Common Chemicals Dangerous to Humans in Early Development
Scientists from around the world have issued a declaration cautioning that exposure to certain common chemicals before and soon after birth increases the chances of health problems later in life, including diabetes, attention deficit disorders, prostate cancer, fertility problems, thyroid disorders, and obesity. Chemicals found in everyday items like plastic food and beverage containers, cosmetics, and flame retardants may pose little-to-no risk for adults but can be damaging to fetuses and newborns, they conclude.
Some 200 toxicologists, pediatricians, epidemiologists, and other experts convened at the International Conference on Fetal Programming and Developmental Toxicity in late May in the Faroe Islands in the North Atlantic. Their consensus statement about the dangers of many common chemicals included an international call to action. “Reducing exposure would lead to tremendous benefits,” Dr. Bruce Lanphear, director of the Environmental Health Center at Cincinnati Children’s Hospital Medical Center, told the Los Angeles Times. “We shouldn’t wait for an epidemic to fully mature before we develop policies to protect children.”
The scientists noted that for centuries, the rule of toxicology has been “the dose makes the poison,” but the new paradigm suggests that “the timing makes the poison”—in other words, exposure at certain stages of life can be more detrimental than at others. Of particular concern is the latest animal research suggesting that chemical exposure during early development can turn “on” or “off” genes that predispose people to disease. The alterations can be permanent and passed on to subsequent generations.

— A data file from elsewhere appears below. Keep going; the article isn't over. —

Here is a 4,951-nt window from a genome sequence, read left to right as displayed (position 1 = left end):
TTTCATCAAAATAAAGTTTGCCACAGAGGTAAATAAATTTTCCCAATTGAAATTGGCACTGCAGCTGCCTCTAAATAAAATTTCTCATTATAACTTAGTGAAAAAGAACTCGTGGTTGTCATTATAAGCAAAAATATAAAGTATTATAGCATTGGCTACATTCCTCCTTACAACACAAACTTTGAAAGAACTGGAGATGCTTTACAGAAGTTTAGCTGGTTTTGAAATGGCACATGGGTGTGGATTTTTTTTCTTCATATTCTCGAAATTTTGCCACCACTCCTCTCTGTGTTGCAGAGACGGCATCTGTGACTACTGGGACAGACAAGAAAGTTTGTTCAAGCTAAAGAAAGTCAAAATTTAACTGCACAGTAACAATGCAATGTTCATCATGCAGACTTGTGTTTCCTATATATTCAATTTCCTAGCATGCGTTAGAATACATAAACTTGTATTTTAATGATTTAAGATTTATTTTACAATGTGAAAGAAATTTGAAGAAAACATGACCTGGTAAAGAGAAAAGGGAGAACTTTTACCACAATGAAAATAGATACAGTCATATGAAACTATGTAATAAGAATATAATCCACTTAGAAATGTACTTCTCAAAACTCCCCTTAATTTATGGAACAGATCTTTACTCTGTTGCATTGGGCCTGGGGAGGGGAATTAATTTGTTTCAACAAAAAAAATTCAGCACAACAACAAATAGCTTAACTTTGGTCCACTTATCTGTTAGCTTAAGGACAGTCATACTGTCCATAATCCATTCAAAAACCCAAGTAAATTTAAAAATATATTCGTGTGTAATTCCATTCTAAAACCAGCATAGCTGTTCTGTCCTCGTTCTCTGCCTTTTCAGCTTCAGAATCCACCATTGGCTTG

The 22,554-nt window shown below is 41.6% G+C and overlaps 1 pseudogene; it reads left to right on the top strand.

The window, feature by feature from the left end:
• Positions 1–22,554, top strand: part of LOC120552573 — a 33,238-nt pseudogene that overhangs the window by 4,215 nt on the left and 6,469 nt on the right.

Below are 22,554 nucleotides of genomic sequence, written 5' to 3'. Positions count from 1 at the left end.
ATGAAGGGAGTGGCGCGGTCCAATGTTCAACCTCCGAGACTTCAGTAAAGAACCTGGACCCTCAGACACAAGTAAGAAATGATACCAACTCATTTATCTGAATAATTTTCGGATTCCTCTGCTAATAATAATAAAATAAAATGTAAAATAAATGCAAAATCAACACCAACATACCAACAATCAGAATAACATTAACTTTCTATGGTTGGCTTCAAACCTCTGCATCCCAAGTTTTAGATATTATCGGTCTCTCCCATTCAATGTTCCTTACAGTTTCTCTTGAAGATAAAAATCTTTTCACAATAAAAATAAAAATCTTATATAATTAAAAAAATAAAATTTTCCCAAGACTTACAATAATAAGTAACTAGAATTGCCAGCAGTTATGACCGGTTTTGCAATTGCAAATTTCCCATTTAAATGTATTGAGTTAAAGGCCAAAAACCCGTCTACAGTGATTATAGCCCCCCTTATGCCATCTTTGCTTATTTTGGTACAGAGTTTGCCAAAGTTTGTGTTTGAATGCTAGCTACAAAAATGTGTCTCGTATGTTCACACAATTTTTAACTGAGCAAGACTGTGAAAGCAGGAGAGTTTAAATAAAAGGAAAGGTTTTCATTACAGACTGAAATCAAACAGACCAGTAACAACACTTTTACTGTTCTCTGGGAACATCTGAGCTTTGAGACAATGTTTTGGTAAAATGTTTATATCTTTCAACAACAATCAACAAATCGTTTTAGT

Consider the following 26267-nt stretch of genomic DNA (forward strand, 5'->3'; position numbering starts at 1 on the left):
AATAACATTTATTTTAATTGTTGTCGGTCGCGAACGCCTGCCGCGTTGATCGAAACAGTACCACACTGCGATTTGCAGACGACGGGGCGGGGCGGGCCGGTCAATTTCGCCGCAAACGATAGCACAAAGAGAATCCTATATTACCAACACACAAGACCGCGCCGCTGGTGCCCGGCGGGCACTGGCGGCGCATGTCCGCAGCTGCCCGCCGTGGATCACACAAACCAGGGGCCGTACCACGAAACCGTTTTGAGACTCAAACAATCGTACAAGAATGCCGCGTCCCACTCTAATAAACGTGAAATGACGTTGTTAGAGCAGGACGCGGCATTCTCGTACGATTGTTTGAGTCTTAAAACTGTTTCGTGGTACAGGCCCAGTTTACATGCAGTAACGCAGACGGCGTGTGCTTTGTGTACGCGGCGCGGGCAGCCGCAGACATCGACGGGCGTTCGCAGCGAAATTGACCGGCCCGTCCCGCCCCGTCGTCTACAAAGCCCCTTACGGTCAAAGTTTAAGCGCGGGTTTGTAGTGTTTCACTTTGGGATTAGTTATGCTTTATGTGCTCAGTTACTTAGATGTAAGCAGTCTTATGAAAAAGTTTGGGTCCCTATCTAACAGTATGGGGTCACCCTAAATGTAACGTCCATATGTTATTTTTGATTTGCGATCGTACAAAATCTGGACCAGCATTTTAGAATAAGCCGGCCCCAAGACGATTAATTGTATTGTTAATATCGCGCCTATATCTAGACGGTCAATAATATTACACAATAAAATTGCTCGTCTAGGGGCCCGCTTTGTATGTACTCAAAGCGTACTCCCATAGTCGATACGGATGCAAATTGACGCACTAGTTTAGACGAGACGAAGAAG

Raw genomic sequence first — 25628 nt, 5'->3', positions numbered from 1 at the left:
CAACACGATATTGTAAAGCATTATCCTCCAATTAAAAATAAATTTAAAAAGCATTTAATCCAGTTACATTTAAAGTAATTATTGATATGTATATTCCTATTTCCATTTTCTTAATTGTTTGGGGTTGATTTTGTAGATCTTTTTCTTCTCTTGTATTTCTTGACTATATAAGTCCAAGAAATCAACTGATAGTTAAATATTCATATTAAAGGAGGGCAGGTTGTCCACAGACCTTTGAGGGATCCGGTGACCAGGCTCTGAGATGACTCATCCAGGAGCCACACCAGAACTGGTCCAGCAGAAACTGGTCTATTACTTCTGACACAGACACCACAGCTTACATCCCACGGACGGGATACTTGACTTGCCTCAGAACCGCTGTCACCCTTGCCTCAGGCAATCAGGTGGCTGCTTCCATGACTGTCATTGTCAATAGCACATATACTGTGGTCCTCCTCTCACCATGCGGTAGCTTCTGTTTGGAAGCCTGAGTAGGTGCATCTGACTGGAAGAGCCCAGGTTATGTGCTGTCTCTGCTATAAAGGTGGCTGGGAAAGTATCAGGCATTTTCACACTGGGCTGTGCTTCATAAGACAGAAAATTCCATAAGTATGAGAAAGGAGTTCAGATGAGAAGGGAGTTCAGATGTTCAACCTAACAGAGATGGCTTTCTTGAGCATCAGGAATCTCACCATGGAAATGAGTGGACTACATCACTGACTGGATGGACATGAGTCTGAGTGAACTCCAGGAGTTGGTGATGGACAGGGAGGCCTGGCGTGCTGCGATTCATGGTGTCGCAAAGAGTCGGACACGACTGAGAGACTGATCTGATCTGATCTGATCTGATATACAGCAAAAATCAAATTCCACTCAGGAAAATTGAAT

One of the unhealthy chemicals listed in the statement is bisphenol A, which is found in polycarbonate plastic food and water containers and “can increase the incidence of reproductive abnormalities, metabolic disorders, including obesity and diabetes, and cancer,” according to the declaration. Brominated flame retardants and phthalates used in some cosmetics and soft plastic items are other substances that may cause harm.
“We have absolutely solid evidence [about the negative health effects of] certain chemicals—lead, methyl mercury, PCBs, arsenic, and the organophosphate pesticides,” Dr. Philip Landrigan with the Mount Sinai School of Medicine told the Los Angeles Times. “We know with great certainty that prenatal exposure to any of these materials can damage the developing brain with resulting lifelong loss of intelligence and disruption of behavior.” But there is still an “incredible gap” in knowledge, Landrigan noted, because as many as 80 percent of major chemicals in commerce have never been tested for their effects on early development.
This story was produced by Eye on Earth, a joint project of the Worldwatch Institute and the blue moon fund. View the complete archive of Eye on Earth stories, or contact Staff Writer Alana Herro at aherro [AT] worldwatch [DOT] org with your questions, comments, and story ideas.